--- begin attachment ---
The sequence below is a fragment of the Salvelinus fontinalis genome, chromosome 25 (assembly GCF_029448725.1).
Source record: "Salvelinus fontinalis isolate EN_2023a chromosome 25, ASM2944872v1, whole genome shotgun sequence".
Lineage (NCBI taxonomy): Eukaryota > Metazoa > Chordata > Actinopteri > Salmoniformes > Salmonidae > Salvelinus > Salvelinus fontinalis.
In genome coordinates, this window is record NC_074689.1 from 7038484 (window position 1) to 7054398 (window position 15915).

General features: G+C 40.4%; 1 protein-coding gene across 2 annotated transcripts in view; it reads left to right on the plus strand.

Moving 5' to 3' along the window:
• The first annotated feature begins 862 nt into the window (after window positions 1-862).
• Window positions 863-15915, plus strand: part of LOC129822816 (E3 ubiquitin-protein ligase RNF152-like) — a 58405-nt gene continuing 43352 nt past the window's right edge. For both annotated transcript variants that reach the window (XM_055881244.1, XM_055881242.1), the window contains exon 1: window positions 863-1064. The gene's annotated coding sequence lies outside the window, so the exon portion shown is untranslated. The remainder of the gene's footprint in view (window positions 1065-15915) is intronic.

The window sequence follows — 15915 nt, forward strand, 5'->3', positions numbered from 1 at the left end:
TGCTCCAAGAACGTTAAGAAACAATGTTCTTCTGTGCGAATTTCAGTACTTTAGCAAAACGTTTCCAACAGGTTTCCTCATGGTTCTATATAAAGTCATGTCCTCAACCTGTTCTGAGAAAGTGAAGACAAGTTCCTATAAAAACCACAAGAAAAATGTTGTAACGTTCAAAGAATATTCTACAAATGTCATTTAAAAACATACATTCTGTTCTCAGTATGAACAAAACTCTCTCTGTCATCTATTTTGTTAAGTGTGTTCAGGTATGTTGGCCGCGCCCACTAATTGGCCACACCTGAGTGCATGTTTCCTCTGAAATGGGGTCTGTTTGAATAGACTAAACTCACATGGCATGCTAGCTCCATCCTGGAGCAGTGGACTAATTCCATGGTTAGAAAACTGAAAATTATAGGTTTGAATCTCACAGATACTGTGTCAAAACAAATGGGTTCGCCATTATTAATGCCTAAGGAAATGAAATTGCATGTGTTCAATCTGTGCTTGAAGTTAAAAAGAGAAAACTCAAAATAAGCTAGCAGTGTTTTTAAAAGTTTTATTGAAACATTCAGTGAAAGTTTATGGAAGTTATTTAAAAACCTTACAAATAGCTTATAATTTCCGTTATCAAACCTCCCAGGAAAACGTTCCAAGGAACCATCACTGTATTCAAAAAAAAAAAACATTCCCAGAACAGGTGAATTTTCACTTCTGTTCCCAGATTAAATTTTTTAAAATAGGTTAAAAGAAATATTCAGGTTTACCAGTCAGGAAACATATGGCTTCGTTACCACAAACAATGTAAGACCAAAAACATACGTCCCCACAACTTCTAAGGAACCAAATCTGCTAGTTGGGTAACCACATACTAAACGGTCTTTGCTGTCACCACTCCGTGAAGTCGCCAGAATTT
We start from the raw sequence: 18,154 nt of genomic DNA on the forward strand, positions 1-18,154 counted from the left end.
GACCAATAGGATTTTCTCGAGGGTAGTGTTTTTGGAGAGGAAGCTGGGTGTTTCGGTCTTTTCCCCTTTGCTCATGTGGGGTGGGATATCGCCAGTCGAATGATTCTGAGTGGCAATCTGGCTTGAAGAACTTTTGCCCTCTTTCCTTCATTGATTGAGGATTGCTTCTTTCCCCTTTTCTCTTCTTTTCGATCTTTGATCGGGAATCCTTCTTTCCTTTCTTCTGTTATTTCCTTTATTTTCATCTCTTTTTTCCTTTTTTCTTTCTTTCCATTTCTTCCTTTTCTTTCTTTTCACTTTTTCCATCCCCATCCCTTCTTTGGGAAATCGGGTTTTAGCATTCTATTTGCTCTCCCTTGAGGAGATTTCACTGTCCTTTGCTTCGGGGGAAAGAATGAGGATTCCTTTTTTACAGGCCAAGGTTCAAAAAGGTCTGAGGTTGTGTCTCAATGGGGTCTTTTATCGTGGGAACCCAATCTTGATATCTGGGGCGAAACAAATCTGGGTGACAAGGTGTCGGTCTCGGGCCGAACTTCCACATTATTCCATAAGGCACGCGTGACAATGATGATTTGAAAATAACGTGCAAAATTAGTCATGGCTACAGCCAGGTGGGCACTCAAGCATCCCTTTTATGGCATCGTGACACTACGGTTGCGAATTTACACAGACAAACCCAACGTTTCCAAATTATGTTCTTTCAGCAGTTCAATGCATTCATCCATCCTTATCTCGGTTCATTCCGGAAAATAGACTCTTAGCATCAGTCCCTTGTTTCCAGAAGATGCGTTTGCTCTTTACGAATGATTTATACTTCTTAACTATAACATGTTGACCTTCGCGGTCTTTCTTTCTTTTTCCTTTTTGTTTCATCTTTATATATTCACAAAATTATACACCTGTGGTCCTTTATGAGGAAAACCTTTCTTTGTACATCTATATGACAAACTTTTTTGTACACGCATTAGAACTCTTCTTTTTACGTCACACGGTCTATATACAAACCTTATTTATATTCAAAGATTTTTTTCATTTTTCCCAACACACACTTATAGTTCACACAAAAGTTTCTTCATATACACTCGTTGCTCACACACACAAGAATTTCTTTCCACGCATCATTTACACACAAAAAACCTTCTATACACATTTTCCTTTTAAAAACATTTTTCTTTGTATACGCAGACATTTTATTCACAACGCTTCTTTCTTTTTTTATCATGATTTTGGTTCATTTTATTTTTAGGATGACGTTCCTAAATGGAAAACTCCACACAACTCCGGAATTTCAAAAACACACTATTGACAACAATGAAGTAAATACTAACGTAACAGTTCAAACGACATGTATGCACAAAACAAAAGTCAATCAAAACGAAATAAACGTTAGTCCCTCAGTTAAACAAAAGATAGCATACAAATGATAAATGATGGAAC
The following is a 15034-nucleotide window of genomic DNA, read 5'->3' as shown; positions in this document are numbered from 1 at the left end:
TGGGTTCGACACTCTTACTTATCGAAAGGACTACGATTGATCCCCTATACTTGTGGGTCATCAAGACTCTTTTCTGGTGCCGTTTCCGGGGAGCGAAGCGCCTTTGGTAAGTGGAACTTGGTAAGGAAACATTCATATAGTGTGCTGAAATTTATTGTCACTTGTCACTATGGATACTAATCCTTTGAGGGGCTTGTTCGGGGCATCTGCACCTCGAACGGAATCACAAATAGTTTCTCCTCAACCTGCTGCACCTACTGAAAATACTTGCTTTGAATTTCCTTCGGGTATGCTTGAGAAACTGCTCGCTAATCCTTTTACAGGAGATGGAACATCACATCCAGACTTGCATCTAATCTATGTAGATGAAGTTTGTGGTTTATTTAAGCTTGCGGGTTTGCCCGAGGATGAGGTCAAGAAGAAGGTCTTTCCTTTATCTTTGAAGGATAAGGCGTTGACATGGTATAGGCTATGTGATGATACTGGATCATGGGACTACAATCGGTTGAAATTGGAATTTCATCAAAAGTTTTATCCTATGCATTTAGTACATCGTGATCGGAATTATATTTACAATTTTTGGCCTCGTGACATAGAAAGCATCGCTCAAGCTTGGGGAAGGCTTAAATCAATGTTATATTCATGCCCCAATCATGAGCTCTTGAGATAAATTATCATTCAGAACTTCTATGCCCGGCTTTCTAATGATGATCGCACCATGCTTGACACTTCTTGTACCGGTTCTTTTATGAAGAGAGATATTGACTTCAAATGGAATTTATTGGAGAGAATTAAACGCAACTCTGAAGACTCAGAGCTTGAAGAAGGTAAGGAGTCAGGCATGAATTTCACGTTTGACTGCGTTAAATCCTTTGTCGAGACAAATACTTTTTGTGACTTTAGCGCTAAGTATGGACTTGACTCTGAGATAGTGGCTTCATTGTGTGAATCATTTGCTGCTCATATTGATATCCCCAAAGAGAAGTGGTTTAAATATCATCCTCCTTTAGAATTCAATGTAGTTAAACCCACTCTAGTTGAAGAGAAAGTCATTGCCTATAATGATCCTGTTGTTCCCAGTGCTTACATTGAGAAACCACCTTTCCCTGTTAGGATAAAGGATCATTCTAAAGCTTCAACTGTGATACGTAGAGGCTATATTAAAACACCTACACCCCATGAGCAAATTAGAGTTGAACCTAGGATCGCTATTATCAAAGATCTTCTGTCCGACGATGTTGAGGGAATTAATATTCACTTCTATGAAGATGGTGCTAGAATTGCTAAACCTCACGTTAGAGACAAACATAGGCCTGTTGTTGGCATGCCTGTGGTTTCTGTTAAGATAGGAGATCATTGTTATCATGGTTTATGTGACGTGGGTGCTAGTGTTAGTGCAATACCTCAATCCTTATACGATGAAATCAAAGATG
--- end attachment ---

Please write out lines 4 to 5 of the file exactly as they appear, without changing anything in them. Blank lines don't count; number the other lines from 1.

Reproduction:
In genome coordinates, this window is record NC_074689.1 from 7038484 (window position 1) to 7054398 (window position 15915).

General features: G+C 40.4%; 1 protein-coding gene across 2 annotated transcripts in view; it reads left to right on the plus strand.